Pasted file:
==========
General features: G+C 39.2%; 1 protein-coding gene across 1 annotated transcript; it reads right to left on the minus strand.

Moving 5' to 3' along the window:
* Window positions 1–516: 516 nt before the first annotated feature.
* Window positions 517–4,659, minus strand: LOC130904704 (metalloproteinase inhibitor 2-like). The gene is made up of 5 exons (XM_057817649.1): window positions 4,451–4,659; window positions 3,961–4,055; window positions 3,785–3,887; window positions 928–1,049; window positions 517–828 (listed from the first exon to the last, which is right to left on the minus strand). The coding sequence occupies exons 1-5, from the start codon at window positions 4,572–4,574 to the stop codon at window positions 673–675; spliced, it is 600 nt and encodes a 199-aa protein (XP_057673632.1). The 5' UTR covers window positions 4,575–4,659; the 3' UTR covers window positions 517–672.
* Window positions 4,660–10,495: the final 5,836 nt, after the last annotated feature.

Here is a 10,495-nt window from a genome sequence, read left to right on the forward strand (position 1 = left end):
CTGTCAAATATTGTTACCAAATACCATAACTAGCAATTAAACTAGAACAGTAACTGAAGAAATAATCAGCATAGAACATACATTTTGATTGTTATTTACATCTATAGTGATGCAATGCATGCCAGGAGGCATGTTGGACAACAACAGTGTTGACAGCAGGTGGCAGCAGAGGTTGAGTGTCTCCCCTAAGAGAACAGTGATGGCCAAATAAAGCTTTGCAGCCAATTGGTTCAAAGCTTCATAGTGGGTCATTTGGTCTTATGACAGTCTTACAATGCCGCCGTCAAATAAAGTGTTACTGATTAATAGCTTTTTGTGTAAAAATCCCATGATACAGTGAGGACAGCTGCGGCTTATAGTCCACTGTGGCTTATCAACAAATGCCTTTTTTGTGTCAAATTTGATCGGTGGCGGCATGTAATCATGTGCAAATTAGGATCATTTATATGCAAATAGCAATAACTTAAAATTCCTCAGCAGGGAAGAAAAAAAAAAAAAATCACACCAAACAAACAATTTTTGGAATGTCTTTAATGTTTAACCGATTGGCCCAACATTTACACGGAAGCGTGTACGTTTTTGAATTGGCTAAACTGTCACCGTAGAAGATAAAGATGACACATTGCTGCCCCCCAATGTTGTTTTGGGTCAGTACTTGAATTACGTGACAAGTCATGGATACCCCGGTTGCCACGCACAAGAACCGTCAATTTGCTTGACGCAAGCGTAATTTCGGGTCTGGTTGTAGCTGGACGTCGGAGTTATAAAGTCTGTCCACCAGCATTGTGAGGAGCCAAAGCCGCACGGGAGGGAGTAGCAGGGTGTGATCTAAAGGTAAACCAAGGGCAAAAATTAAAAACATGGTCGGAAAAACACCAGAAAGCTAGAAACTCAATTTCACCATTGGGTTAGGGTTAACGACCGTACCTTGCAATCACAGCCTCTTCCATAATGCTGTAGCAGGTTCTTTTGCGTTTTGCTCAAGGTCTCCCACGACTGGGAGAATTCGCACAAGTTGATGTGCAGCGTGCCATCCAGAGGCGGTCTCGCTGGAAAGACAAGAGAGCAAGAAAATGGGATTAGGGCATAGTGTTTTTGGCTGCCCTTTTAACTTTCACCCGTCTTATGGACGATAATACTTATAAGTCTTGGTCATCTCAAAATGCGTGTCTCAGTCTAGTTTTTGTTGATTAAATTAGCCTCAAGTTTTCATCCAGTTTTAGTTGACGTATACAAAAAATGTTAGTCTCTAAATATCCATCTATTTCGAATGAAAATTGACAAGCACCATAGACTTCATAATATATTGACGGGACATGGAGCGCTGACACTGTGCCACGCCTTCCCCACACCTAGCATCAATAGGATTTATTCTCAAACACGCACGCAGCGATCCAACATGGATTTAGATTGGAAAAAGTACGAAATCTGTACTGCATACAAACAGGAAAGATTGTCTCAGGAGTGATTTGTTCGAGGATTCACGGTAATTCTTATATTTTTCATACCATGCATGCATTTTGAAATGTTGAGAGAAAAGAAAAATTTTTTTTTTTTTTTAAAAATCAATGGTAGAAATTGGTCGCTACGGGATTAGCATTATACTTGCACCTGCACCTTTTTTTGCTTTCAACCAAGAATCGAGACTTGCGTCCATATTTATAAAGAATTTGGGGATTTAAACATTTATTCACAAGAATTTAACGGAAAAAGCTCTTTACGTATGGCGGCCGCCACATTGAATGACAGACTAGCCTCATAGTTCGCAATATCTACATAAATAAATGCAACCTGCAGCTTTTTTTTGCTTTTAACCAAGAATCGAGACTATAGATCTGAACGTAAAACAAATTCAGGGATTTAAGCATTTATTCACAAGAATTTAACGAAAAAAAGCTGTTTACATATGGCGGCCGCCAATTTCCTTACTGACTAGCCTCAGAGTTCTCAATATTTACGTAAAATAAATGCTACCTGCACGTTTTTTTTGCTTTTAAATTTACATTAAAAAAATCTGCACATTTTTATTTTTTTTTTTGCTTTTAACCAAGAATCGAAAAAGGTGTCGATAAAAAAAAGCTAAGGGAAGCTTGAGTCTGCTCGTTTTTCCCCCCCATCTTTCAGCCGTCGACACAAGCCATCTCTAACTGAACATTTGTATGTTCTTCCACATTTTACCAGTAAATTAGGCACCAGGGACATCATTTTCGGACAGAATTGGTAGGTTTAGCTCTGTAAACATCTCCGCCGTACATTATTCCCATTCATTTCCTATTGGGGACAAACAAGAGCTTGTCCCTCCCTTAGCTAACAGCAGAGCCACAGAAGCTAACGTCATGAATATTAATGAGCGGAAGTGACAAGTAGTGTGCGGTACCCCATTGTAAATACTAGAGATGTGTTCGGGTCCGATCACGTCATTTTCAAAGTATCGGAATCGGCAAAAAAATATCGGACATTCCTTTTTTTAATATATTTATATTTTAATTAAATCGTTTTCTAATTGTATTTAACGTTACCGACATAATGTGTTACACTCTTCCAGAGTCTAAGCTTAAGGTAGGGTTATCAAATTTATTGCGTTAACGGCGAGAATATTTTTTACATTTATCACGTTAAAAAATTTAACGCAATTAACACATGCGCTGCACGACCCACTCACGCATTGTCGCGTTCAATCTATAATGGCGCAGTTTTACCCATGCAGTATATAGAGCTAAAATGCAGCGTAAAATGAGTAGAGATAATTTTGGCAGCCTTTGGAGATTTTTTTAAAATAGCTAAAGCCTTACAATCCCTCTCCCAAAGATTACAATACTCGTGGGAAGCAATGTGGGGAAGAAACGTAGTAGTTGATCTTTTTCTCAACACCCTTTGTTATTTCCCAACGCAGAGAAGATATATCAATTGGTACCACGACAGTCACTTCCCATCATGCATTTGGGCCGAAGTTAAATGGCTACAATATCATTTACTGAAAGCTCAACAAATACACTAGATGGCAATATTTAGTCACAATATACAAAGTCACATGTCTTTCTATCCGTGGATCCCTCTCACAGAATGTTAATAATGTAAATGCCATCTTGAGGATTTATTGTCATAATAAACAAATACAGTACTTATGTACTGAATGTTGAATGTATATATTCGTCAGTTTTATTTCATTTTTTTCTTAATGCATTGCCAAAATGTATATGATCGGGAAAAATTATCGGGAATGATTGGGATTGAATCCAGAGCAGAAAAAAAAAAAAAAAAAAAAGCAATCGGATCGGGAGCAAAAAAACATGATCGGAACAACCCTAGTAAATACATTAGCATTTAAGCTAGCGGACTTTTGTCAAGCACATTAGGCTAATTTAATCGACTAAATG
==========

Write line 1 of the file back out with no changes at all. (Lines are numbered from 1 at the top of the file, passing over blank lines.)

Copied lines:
General features: G+C 39.2%; 1 protein-coding gene across 1 annotated transcript; it reads right to left on the minus strand.